Q

Can you trust the cloud? Bill Band weighs in on cloud security

Many organizations are concerned about CRM cloud security. How much can you trust the cloud and what are the benefits?

We are finally looking at cloud-based system to replace an old CRM system but have been thrown off by the “false

cloud” and “roach motel” comments we’ve been hearing. How valid are these accusations and cloud security concerns?

Don’t worry about what the vendors say about each other. Just keep focused on the problem you’re trying to solve and pick the solution that best fulfills your needs.

As it turns out, organizations of all sizes are increasingly considering Software as a Service (SaaS) options to support their customer-facing business processes. CRM vendors are responding with a variety of "on-demand" deployment models, including multi-tenancy, private hosting and hosting of traditional on-premises solutions. Some vendors also offer "hybrid" deployment, which is the ability to run a SaaS system integrated with an on-premises version.

With more frequent upgrades, faster deployment, lower up-front costs and high acceptance by employee end users, customer demand for CRM SaaS applications shows no signs of slowing down. However, there are number of factors to consider before to you decide if going to the cloud is right:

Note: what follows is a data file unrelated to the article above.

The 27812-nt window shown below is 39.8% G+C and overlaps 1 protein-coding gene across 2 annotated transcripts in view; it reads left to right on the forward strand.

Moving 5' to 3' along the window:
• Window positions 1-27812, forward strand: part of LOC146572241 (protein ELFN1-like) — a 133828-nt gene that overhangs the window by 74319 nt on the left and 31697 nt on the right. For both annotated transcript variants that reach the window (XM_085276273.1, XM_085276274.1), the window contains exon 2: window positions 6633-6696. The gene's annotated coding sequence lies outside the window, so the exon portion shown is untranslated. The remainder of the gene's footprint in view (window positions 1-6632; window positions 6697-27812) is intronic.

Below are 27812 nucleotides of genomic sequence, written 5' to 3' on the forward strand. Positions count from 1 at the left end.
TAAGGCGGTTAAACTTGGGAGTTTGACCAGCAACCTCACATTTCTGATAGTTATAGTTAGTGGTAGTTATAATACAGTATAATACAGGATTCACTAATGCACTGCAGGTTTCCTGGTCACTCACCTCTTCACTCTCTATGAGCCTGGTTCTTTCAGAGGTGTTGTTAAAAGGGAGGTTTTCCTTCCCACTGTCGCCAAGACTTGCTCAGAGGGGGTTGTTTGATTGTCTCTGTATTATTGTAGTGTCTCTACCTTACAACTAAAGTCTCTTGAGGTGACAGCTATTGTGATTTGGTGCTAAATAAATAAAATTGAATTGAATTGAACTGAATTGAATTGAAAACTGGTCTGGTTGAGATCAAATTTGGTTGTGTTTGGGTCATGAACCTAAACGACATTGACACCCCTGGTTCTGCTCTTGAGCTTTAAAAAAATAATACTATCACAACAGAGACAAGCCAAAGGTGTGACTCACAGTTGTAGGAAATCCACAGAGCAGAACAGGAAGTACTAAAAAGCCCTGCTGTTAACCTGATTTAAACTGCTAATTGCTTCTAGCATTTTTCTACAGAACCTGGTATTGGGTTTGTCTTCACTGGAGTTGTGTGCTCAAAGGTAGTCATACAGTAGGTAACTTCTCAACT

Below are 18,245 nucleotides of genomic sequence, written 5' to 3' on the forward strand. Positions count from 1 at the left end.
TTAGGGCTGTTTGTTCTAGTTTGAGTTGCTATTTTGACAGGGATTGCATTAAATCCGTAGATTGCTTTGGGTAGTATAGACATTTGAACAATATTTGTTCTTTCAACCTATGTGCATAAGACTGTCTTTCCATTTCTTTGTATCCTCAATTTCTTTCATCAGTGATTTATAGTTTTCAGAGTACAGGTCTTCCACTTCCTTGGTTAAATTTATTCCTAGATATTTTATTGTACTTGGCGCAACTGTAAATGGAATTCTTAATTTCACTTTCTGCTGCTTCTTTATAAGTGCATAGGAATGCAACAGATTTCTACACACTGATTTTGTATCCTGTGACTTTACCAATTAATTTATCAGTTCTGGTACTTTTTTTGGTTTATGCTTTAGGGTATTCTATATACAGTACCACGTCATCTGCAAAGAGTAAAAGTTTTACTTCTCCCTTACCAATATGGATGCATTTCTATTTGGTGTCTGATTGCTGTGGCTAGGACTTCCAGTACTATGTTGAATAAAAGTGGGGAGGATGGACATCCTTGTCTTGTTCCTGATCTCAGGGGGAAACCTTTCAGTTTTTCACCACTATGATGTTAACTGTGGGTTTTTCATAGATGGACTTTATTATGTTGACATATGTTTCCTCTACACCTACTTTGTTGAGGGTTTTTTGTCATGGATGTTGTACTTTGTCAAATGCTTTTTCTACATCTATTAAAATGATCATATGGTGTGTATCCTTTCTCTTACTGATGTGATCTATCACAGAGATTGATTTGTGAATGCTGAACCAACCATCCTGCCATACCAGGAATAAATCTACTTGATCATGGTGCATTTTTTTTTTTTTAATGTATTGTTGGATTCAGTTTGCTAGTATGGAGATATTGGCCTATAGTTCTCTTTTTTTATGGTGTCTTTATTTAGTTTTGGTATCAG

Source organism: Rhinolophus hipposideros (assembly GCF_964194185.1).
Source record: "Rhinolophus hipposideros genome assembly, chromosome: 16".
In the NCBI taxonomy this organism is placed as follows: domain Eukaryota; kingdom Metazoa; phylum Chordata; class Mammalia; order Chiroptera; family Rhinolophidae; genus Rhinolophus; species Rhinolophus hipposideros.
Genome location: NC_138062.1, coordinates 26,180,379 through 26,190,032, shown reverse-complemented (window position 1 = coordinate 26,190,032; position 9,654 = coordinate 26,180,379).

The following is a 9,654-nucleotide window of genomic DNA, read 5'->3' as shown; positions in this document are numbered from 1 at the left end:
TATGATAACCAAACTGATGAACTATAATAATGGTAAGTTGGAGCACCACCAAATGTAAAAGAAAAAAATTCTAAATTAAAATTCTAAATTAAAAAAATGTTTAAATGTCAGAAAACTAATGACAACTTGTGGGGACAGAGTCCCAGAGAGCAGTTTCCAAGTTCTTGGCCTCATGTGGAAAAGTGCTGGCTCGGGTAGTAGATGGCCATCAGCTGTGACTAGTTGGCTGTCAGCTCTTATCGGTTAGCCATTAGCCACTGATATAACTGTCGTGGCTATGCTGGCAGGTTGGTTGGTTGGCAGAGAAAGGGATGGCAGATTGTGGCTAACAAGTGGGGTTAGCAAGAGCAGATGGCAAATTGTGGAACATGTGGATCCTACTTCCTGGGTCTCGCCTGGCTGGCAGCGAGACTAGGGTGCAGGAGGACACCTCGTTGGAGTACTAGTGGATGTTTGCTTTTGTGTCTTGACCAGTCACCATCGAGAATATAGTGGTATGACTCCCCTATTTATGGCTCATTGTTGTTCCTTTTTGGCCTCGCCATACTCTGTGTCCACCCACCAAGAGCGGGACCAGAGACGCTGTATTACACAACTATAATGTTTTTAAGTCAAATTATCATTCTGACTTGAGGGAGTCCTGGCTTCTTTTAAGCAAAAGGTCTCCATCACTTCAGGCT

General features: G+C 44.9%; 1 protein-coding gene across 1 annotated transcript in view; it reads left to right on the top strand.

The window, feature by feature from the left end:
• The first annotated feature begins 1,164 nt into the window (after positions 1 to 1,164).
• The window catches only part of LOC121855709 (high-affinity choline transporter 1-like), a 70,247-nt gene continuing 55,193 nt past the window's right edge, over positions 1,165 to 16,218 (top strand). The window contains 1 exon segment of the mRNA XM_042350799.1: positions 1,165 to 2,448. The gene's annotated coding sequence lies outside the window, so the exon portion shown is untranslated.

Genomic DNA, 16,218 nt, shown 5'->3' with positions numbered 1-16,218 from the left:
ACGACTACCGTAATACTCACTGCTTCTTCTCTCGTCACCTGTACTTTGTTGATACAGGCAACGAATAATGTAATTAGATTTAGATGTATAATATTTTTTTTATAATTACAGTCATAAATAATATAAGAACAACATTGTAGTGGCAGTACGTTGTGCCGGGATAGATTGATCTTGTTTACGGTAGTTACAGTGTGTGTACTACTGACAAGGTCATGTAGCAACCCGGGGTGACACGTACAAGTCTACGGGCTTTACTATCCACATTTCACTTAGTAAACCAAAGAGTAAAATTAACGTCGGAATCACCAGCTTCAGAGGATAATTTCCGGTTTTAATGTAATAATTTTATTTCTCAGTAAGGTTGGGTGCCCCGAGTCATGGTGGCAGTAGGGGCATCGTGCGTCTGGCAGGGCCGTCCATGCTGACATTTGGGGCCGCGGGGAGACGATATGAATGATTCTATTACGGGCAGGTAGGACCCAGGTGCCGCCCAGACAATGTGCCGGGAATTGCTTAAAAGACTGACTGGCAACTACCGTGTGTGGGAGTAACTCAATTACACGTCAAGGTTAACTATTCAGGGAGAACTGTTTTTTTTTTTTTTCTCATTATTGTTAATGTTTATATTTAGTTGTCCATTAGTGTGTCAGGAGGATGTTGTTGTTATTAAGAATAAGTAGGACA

• Total cost of ownership. Buyers have trouble comparing the costs and benefits of SaaS systems to traditional on-premises models. Many SaaS buyers believe that while SaaS is cheaper up-front, it's more expensive in the long run.
  • Integration and customization capabilities. Concerns around customization and integration have long plagued the SaaS space, and while vendors have made strides in both areas, they still have not caught up to on-premises options. With these systems, firms can modify the underlying code and data models, and more developer tools and prebuilt connectors are typically available.
  • Data security. Buyers worry about a cloud vendor's lack of adequate hosting or backup facilities or they fear giving business users with little training too much control over roles and access rights, which is often the case in SaaS.
  • Pricing models and contract agreements. SaaS pricing models that seem simple and inexpensive (flat per-user monthly fees) can become costly and complex when users sign up for different pieces of functionality and support options. Additional charges often apply for support, configuration services, additional functionality or going beyond a preset storage limit. Unpleasant surprises may await you through difficult-to-enforce service-level agreements or onerous provisions that kick in at the end of the contract term.
This was first published in December 2011

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